7 Tips for Emotional Eaters


Does this sound familiar? You’ve worked a long day, picked up the kids and a few 7 Tips for Emotional Eating from The Kicking Kitchen, thekickingkitchen.comgroceries, and finally arrive home at six o’clock to a pile of laundry and several bills to pay – and you still need to get dinner started. All you want is to find some comfort in a mentally and emotionally exhausting day. That’s when curling up in a blanket on the couch with the carton of Ben & Jerry’s in the freezer starts looking like the perfect end to a horrible day. It will probably make your life better, even just for a few moments.

Have you ever been in this type of situation? Um, yeah – every day! We know, we’ve been there too. Haven’t we all?

Consider this: “Our relationship to food is a perfect reflection of our relationship to life itself.” This statement was made by Geneen Roth, author of New York Times bestseller, When Food is Love, and it says a lot about how people often eat and think about food.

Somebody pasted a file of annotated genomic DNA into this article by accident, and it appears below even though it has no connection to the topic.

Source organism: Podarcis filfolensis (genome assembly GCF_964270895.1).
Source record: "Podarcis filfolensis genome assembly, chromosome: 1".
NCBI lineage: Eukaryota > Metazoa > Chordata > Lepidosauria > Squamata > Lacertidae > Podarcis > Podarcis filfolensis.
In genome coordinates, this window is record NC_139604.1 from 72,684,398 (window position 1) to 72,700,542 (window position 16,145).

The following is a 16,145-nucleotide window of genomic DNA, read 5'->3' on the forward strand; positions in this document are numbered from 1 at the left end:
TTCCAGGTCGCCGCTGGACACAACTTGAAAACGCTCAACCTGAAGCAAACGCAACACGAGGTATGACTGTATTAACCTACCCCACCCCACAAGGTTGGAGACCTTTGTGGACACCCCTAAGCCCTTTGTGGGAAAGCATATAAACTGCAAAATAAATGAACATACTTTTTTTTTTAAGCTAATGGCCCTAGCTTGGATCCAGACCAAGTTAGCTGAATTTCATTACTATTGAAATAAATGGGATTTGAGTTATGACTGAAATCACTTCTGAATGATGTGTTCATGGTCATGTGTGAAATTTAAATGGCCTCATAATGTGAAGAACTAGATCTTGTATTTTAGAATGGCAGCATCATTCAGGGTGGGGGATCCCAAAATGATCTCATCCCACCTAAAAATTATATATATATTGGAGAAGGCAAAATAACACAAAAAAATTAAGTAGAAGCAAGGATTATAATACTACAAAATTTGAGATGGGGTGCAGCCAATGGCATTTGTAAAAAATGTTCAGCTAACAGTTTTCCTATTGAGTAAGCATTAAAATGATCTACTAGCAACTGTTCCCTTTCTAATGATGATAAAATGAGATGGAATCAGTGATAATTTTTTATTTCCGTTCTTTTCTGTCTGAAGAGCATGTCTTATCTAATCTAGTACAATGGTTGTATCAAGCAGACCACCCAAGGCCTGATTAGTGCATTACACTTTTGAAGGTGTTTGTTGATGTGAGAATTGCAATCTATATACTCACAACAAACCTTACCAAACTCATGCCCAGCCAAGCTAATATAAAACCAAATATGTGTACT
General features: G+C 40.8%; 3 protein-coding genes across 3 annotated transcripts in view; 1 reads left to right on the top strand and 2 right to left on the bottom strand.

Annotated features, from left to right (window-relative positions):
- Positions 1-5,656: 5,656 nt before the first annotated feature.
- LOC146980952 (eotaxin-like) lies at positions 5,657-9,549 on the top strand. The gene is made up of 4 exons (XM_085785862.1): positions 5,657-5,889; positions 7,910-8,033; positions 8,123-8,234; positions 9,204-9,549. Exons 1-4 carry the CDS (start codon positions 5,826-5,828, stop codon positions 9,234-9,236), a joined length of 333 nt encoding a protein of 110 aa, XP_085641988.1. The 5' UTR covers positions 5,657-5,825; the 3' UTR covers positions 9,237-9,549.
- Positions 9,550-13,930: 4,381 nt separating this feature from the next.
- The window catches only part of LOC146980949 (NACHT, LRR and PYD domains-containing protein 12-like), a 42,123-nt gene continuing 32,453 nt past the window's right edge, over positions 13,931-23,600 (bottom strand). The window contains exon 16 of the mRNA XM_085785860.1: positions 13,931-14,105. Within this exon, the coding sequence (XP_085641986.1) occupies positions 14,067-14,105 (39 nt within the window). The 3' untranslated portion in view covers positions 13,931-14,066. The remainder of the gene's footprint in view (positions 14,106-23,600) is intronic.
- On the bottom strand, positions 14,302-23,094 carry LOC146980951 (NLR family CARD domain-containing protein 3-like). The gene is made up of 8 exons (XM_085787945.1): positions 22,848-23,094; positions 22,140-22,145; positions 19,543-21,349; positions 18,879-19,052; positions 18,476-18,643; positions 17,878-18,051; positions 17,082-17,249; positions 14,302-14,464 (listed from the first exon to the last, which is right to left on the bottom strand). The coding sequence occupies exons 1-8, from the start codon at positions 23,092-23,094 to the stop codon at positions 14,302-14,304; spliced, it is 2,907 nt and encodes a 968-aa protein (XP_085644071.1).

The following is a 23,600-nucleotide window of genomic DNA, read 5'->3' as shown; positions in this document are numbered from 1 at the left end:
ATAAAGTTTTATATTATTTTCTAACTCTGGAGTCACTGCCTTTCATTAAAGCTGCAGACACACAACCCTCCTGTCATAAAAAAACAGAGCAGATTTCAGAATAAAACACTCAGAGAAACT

People often turn to food not because they are hungry, but because they don’t know what else to do when feeling bored, sad, angry, guilty, stressed or unfulfilled. Food is an easy target for unbalanced or resisted emotions. Emotional eating means eating when you’re not hungry or not eating when you are hungry. Unfortunately, one’s daily diet doesn’t work when built on guilt, punishment or shame, and this is commonly the result of emotional eating.

Think about the way you eat. Roth believes that how we eat is the way we live – it’s how we spend our time, love, energy and money. Do you sneak your food when no one is looking? Do you eat on the run? Do you sit down in front of the television and hardly notice what you are putting in your mouth? Next time you eat, be aware of your surroundings, your emotions and the food you are consuming.

Roth recommends these guidelines for eating. Try them out and discover how your relationship with food and your life changes.

1. Eat when you are hungry.
2. Eat sitting down in a calm environment. This does not include the car.
3. Eat without distractions. Distractions include radio, television, newspapers, books, intense or anxiety producing conversations and music.
4. Eat only what your body wants.
5. Eat until you are satisfied (and we recommend eating slowly to recognize this).
6. Eat (with the intention of being) in full view of others.
7. Eat with enjoyment, gusto and pleasure.

Do you sometimes eat for emotional reasons?



The Secret Ingredient : Love


By Annette Ramke, CHHC

It’s mealtime.

Maybe you’re cooking an old favorite.

Or you found a new recipe you can’t wait to try.

In either case you’ve been to the store, picked up everything the recipe calls for and are all set to make your chosen dish.